Freshened outside and updated inside, the 2016 Mitsubishi Lancer compact sedan offers a roomy interior, athletic handling, and a generous load of standard equipment. Perhaps its most compelling attribute is the availability of all-wheel drive, which no big-brand competitor offers.
With all Lancer models, the theme is value. You get a lot of car for the money and even some fun, if not the highest refinement or efficiency. Its upright, politely aggressive styling may look dated to some, but it certainly helps the Lancer stand out from the crowd of newer, mass-market compacts.
Lancer has been on the market since 2008.
For 2016, Lancer gets new front-end styling with LED running lights. The interior has been updated for 2016 with a redesigned console and spiffier trim. Several previously optional convenience features are now standard. There’s also a new Lancer SEL trim with leather seating. Sorry, performance fans, the turbocharged Ralliart model has been retired.
The standard 2-liter four-cylinder engine produces 148 horsepower and comes with a 5-speed manual or optional continuously variable automatic transmission (CVT). The available 168-horsepower 2.4-liter four-cylinder comes only with the CVT, and is required with all-wheel drive.
With the 2.0-liter engine and CVT, the Lancer is EPA rated at 27/35 mpg City/Highway and 30 mpg Combined, the highest in the lineup. Ratings are 2 mpg lower with the manual transmission. The 2.4-liter delivers 24/31 mpg City/Highway and 27 mpg Combined. Adding all-wheel drive doesn’t hurt highway efficiency at all, and reduces city efficiency by just 1 mpg.
Mitsubishi Lancer ES ($17,595) comes with the 2-liter engine. Upgrading to the 2.4-liter automatically gets you the CVT and all-wheel drive ($19,995). Standard features include automatic climate control, heated side mirrors, and foglamps.
Lancer SE ($20,995) gets the 2.4-liter, CVT, all-wheel drive as standard, along with heated front seats, keyless ignition, a rearview camera, and an upgraded infotainment system. Lancer SEL ($21,995) has all of that, plus a leather interior and extra convenience features.
Lancer GT ($22,495) comes only with the 2.4-liter engine and front-wheel drive, although both the manual transmission and CVT are available. The GT gets a sport-tuned suspension, sunroof, and Rockford Fosgate sound system.
The 2016 Lancer front styling tweaks give the car a more conventional appearance, which is a good thing in this case. The aggressive old snout was starting to look juvenile in a class that’s becoming ever-more refined. GT models still wear a beefy rear spoiler, as well as 18-inch wheels, for some visual punch.
Thought not exactly boxy, the Lancer is taller and more angular than other choices in this field. It looks like a proper sedan, albeit one that’s been around for a while. You won’t find any of the fluid curves or deep creases that adorn so many compacts today. We would characterize the Lancer’s styling as crisp and straightforward, but we can also see how it could be interpreted as old-fashioned. Either way, there’s no denying that its practical shape leaves plenty of room inside for people.
The Lancer makes the most of its interior dimensions, offering impressive room in all seating positions. Headroom and rear legroom are especially generous for this class. However, trunk space is merely average.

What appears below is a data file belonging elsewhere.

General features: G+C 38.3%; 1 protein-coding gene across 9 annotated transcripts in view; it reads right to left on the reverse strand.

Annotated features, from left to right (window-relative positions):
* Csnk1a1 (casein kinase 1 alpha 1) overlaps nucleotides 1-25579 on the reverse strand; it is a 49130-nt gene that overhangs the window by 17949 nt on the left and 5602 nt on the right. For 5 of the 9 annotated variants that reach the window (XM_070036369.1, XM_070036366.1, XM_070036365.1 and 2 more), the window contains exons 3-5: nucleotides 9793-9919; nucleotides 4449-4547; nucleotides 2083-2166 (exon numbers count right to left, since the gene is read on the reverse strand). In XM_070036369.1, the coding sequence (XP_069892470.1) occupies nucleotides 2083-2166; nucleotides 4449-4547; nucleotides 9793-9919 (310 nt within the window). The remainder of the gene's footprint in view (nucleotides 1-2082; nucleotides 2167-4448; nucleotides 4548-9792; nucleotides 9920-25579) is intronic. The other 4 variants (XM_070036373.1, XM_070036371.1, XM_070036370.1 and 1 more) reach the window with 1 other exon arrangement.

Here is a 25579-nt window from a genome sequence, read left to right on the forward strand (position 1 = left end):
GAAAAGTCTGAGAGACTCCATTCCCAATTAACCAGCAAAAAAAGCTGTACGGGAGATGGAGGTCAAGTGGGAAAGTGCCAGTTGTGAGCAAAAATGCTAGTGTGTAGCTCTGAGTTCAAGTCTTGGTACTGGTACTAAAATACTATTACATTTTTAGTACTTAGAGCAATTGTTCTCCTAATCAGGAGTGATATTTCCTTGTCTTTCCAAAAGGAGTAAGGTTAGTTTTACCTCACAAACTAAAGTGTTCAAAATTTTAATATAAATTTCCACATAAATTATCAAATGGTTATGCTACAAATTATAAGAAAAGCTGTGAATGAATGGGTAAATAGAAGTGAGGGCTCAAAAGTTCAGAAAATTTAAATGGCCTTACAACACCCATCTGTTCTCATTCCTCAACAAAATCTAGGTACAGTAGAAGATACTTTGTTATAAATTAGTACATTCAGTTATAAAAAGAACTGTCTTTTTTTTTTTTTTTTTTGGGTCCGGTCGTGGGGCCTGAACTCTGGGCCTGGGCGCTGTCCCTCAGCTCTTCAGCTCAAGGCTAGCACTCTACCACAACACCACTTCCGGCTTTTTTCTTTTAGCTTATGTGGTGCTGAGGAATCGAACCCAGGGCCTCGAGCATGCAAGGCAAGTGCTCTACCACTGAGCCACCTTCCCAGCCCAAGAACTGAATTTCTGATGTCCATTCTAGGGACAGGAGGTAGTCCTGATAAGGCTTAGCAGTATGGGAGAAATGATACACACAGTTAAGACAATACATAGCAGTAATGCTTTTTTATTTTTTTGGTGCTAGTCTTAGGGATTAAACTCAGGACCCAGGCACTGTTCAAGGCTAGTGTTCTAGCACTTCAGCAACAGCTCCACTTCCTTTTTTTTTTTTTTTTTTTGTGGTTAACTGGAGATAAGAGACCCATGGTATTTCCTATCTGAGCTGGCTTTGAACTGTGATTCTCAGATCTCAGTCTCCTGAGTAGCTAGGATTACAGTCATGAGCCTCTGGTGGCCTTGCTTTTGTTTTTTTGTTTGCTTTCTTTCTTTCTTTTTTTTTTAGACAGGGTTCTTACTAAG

The dash layout is surprisingly sporty. The hooded gauges, chunky steering wheel, and neat packing would look at home in a small performance coupe. 2016’s plusher seat fabrics and gloss black trim go a long way to enrich the mood.
While the interior looks better than before, the same can’t be said for how it feels. There are still plenty of hard, plain surfaces and hollow plastics. Most competitors have a comparatively refined feel inside.
Lancer’s relatively firm suspension produces uncommonly good handling. This isn’t a sports car of course, but drivers who like to have fun behind the wheel can feel free to do so in the Lancer.
The 2-liter engine is powerful enough for a car of this size, especially when paired with manual transmission. The CVT blunts performance a bit, but recent improvements have made it a better choice than in previous years. The 2.4-liter, which powers most models, transforms the Lancer into a confident performer than doesn’t sweat highway entrance ramps or a load of passengers.
While the Lancer deserves credit for its responsive road manners, the tradeoff is a firm ride that can interfere with passenger comfort over the long haul. The issue is even more pronounced on the sport-tuned GT. There’s also plenty of road noise and even some unpleasant engine racket when accelerating. These shortcomings used to be unavoidable in this class, but not these days. Such harshness has been at all but eliminated from compact sedans produced by the major automakers. Now in its ninth year on the market, the Lancer simply can’t match their hushed operation and rolling smoothness.
The Lancer’s ace might be its all-wheel drive system, which is either standard or optional on all non-GT models. No amount of refinement is going to get you through any kind of weather, but the Lancer will. Mitsubishi has a great deal of experience with all-wheel drive gained from involvement in the World Rally Championship, which involved Lancers racing down bad roads in terrible weather.
The Lancer is an aging product, but it offers a strong value, with more equipment than ever, good space, and brute practicality. Buyers who need to really stretch their dollars will find a lot to like. All-wheel drive is a great option.